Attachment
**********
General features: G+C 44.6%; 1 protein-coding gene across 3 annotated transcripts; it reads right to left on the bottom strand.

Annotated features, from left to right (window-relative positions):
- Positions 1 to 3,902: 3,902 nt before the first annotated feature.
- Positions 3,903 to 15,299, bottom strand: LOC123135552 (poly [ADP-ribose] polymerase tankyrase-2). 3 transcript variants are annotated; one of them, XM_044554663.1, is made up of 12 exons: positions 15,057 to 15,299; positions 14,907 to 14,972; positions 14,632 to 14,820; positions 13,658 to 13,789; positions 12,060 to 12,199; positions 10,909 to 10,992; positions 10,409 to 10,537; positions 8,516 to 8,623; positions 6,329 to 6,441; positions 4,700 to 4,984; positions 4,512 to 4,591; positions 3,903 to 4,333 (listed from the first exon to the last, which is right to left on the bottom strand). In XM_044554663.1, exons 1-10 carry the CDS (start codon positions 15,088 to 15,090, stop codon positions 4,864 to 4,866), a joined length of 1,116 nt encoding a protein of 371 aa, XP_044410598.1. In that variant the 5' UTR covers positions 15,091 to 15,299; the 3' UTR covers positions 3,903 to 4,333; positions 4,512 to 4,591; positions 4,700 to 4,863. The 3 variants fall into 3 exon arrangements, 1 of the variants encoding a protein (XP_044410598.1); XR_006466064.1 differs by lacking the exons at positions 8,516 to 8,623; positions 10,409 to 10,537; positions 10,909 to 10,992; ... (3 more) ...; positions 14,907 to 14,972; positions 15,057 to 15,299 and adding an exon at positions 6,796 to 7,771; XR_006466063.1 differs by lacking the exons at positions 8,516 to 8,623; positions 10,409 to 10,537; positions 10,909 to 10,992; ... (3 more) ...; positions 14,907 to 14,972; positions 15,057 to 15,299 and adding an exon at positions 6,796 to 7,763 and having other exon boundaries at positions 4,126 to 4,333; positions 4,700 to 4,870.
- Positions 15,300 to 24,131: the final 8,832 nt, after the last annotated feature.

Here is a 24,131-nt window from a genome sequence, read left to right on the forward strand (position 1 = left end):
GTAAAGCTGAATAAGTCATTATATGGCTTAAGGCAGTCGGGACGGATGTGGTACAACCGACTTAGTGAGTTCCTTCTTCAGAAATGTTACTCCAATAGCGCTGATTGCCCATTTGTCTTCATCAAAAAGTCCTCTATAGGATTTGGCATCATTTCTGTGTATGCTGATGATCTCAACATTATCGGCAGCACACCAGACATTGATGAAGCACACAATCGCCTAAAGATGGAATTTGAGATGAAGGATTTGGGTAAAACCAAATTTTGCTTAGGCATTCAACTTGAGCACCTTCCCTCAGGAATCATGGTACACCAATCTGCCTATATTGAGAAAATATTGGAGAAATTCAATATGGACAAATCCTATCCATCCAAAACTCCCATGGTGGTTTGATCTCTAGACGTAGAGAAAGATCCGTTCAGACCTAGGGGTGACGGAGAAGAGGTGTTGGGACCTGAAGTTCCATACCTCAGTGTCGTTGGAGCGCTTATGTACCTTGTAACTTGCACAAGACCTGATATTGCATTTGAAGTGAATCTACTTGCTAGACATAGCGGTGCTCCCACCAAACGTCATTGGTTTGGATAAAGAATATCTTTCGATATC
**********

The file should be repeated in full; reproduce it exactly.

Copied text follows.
General features: G+C 44.6%; 1 protein-coding gene across 3 annotated transcripts; it reads right to left on the bottom strand.

Annotated features, from left to right (window-relative positions):
- Positions 1 to 3,902: 3,902 nt before the first annotated feature.
- Positions 3,903 to 15,299, bottom strand: LOC123135552 (poly [ADP-ribose] polymerase tankyrase-2). 3 transcript variants are annotated; one of them, XM_044554663.1, is made up of 12 exons: positions 15,057 to 15,299; positions 14,907 to 14,972; positions 14,632 to 14,820; positions 13,658 to 13,789; positions 12,060 to 12,199; positions 10,909 to 10,992; positions 10,409 to 10,537; positions 8,516 to 8,623; positions 6,329 to 6,441; positions 4,700 to 4,984; positions 4,512 to 4,591; positions 3,903 to 4,333 (listed from the first exon to the last, which is right to left on the bottom strand). In XM_044554663.1, exons 1-10 carry the CDS (start codon positions 15,088 to 15,090, stop codon positions 4,864 to 4,866), a joined length of 1,116 nt encoding a protein of 371 aa, XP_044410598.1. In that variant the 5' UTR covers positions 15,091 to 15,299; the 3' UTR covers positions 3,903 to 4,333; positions 4,512 to 4,591; positions 4,700 to 4,863. The 3 variants fall into 3 exon arrangements, 1 of the variants encoding a protein (XP_044410598.1); XR_006466064.1 differs by lacking the exons at positions 8,516 to 8,623; positions 10,409 to 10,537; positions 10,909 to 10,992; ... (3 more) ...; positions 14,907 to 14,972; positions 15,057 to 15,299 and adding an exon at positions 6,796 to 7,771; XR_006466063.1 differs by lacking the exons at positions 8,516 to 8,623; positions 10,409 to 10,537; positions 10,909 to 10,992; ... (3 more) ...; positions 14,907 to 14,972; positions 15,057 to 15,299 and adding an exon at positions 6,796 to 7,763 and having other exon boundaries at positions 4,126 to 4,333; positions 4,700 to 4,870.
- Positions 15,300 to 24,131: the final 8,832 nt, after the last annotated feature.

Here is a 24,131-nt window from a genome sequence, read left to right on the forward strand (position 1 = left end):
GTAAAGCTGAATAAGTCATTATATGGCTTAAGGCAGTCGGGACGGATGTGGTACAACCGACTTAGTGAGTTCCTTCTTCAGAAATGTTACTCCAATAGCGCTGATTGCCCATTTGTCTTCATCAAAAAGTCCTCTATAGGATTTGGCATCATTTCTGTGTATGCTGATGATCTCAACATTATCGGCAGCACACCAGACATTGATGAAGCACACAATCGCCTAAAGATGGAATTTGAGATGAAGGATTTGGGTAAAACCAAATTTTGCTTAGGCATTCAACTTGAGCACCTTCCCTCAGGAATCATGGTACACCAATCTGCCTATATTGAGAAAATATTGGAGAAATTCAATATGGACAAATCCTATCCATCCAAAACTCCCATGGTGGTTTGATCTCTAGACGTAGAGAAAGATCCGTTCAGACCTAGGGGTGACGGAGAAGAGGTGTTGGGACCTGAAGTTCCATACCTCAGTGTCGTTGGAGCGCTTATGTACCTTGTAACTTGCACAAGACCTGATATTGCATTTGAAGTGAATCTACTTGCTAGACATAGCGGTGCTCCCACCAAACGTCATTGGTTTGGATAAAGAATATCTTTCGATATC